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Tony Bock At Watney Market

February 25, 2013
by the gentle author

Tony Bock took these pictures of Watney Market – published here for the first time today – while working as a photographer on the East London Advertiser between 1973 and 1978. Within living memory, there had been a thriving street market in Watney St, yet by the late seventies it was blighted by redevelopment and Tony recorded the last stalwarts trading amidst the ruins.

In the nineteenth century, Watney Market had been one of London’s largest markets, rivalling Petticoat Lane. By the turn of the century, there were two hundred stalls and one hundred shops, including an early branch of J.Sainsbury. As a new initiative to revive Watney Market is launched this spring, Tony’s poignant photographs offer a timely reminder of the life of the market before the concrete precinct.

Born in Paddington yet brought up in Canada, Tony Bock came back to London after being thrown out of photography school and lived in the East End where his mother’s family originated, before returning to embark on a thirty-year career as a photojournalist at The Toronto Star. Recalling his sojourn in the East End and contemplating his candid portraits of the traders, Tony described the Watney Market he knew.

“I photographed the shopkeepers and market traders in Watney St in the final year, before the last of it was torn down. Joe the Grocer is shown sitting in his shop, which can be seen in a later photograph, being demolished.

In the late seventies, when Lyn – my wife to be – and I, were living in Wapping, Watney Market was our closest street market, just one stop away on the old East London Line. It was already clear that ‘the end was nigh,’ but there were still some stallholders hanging on. My memory is that there were maybe dozen old-timers, but I don’t think I ever counted.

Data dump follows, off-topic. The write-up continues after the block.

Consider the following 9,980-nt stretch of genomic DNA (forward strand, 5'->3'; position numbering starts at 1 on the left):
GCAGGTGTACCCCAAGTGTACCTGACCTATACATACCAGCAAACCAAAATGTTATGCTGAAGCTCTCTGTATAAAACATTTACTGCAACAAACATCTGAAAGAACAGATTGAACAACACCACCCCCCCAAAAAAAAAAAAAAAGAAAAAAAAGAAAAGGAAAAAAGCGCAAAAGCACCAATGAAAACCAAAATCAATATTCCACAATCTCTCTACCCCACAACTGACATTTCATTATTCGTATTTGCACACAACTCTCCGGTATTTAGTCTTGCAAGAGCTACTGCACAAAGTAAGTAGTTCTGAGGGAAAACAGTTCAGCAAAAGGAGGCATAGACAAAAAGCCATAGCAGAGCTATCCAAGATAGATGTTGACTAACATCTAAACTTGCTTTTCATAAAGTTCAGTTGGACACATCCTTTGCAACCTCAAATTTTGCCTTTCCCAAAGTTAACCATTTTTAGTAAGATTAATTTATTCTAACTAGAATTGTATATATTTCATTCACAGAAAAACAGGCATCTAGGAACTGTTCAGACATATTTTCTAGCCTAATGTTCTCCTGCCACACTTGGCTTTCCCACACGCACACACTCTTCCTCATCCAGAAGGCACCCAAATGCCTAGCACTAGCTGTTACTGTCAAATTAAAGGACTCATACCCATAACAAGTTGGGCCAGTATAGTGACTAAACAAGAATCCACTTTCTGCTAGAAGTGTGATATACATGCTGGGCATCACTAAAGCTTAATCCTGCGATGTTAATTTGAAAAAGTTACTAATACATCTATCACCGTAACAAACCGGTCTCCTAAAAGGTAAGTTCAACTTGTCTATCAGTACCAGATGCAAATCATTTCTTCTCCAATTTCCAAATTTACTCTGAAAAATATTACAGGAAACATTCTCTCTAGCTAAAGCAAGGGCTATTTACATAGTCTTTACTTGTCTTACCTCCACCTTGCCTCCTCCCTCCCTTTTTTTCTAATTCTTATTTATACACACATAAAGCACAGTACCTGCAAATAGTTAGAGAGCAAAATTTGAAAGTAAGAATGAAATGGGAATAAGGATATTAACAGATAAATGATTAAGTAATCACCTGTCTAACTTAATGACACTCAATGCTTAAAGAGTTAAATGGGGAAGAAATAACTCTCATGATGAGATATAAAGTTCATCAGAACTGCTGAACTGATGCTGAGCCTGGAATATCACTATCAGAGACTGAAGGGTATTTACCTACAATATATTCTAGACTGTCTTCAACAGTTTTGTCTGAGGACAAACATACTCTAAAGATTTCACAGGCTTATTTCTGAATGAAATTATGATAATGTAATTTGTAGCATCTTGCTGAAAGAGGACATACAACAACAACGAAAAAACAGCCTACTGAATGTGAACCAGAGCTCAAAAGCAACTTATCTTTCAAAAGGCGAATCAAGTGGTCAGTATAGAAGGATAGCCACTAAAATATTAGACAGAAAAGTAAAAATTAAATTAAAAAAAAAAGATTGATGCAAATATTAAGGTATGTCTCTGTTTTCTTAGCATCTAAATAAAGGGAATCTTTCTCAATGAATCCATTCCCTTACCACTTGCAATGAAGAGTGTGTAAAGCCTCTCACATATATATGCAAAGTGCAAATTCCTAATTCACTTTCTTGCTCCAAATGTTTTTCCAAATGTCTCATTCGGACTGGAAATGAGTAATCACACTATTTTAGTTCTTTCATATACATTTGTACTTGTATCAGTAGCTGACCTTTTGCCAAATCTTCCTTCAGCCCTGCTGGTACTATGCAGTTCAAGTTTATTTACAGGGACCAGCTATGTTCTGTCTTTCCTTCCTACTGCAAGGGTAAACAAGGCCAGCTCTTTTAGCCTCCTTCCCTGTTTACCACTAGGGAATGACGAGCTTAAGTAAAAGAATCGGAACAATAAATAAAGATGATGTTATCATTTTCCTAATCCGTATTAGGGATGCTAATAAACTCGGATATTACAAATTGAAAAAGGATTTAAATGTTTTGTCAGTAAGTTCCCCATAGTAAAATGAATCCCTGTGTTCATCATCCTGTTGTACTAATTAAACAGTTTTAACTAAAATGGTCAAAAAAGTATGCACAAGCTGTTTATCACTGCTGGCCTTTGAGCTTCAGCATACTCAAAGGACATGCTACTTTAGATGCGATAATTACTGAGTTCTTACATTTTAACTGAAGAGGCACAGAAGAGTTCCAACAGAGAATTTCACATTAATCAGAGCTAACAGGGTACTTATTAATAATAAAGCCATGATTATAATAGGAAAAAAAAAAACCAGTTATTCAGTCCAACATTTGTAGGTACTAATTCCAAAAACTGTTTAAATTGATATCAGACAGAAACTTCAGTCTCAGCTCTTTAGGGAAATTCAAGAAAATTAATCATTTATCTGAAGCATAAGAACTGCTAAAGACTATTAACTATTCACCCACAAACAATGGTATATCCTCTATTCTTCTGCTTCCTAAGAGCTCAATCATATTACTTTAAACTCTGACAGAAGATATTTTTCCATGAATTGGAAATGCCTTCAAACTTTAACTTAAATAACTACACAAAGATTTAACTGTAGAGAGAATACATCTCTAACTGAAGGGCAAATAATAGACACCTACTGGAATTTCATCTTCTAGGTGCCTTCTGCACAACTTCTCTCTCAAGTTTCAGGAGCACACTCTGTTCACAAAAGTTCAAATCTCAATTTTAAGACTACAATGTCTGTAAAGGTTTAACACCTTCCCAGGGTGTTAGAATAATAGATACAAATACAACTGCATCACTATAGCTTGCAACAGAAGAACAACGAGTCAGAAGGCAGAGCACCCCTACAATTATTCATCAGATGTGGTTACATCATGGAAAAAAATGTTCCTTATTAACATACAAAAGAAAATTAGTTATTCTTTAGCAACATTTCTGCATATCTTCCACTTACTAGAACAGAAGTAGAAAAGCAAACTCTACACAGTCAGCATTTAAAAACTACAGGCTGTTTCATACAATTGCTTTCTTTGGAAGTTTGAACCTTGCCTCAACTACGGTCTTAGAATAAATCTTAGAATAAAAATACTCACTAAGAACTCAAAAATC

The north end of Watney St had been demolished in the late sixties when a large redevelopment was promised. Yet, not only did it take longer to build than the Olympic Park in Stratford, but a massive tin fence had been erected around the site which cut off access to Commercial Rd. So foot and road traffic was down, as only those living nearby came to the market any more. The neighbourhood had always been closely tied to the river until 1969 when the shutting of the London Docks signalled the change that was coming.

The remaining buildings in Watney St were badly neglected and it was clear they had no future. Most of the flats above the shops were abandoned and there were derelict lots in the terrace which had been there since the blitz. The market stalls were mostly on the north side of what was then a half-abandoned railway viaduct. This was the old London & Blackwall Railway that would be reborn ten years later as the Docklands Light Railway and prompt the redevelopment we see today.

So the traders were trapped. The new shopping precinct had been under construction for years. But where could they go in the meantime? The new precinct would take several more years before it was ready and business on what was left of the street was fading.